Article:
The Electronic Frontier Foundation has just hired two new staffers focused on the EU: Icelandic poet, artist, and free expression activist Birgitta Jónsdóttir, and European Internet policy expert Christoph Schmon.
They each have different areas of expertise and different kinds of projects, but in general they'll be working to ensure that the major new online policies in the EU take account of human rights like privacy and free expression and that they don't inadvertently create situations guaranteeing the dominance of big US tech companies (say, by enacting rules that only the largest companies can afford to comply with, driving smaller, EU-based companies out of business).
I've known Birgitta for years, and met Christoph recently, and both of them are hugely impressive, talented, knowledgeable activists. I was EFF's first-ever EU staffer, and I'm so excited to watch this process unfold!
Birgitta Jonsdottir, EFF's first Internet Archive Fellow, will be working across Europe as an advocate for the public interest Internet, focusing on protecting and balancing online speech, privacy, and innovation. In her years of activism in Iceland's Parliament for the parties she co-founded, the Civic Movement and Pirate Party in Iceland, she championed for democracy in the digital era, with special focus on making Iceland into a digital safe haven for freedom of expression, freedom of information and speech and the right to privacy both online and off. Birgitta's role is financially supported by one of the strongest examples of the public interest Internet: the Internet Archive, the non-profit digital library that aims to provide "universal access to all knowledge."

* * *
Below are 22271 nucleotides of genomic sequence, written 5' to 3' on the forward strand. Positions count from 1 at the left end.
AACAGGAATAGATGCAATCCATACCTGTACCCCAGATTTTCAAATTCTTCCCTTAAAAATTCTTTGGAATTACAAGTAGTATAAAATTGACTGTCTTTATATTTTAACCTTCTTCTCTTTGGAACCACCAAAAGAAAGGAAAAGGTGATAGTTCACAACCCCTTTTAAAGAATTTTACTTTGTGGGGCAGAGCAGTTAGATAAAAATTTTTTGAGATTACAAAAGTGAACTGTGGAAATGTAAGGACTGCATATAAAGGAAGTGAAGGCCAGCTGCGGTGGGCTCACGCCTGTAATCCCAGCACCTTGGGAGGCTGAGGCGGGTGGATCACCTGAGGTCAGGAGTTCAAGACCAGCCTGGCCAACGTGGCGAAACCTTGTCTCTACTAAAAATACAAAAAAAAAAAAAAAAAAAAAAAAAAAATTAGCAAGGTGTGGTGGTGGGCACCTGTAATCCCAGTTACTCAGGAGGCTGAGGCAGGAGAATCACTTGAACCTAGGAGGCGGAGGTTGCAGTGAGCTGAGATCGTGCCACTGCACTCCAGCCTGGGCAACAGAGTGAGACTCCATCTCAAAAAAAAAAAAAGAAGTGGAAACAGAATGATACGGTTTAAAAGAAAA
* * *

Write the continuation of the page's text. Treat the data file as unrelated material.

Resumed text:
"Digital rights are human rights. People around the world must work together to protect privacy, transparency, and free expression," said Birgitta. "I'm proud to be working with EFF and the Internet Archive to help be a voice for the public interest Internet, and I'm thrilled to use the many lessons I learned as a politician to make the digital world a better place."
Christoph Schmon, EFF's new International Policy Director, will oversee all of our global policy work and follow the EU policy developments closely. Schmon comes from BEUC – the European Consumer Organization, where he led work on artificial intelligence and platform liability: two big topics that EFF is concerned with worldwide.
"The European Union is drawing up legislation that will change the balance between online platforms and their users," said Schmon. "The troubling provisions in the EU Copyright Directive signaled the starting point of this process. As the European Union member states begin to transform the directive into national laws, it's vital that the voices of technology users reach lawmakers. I'm very happy to lead the EFF team in making sure that the Internet works for everyone—not just the rich and powerful."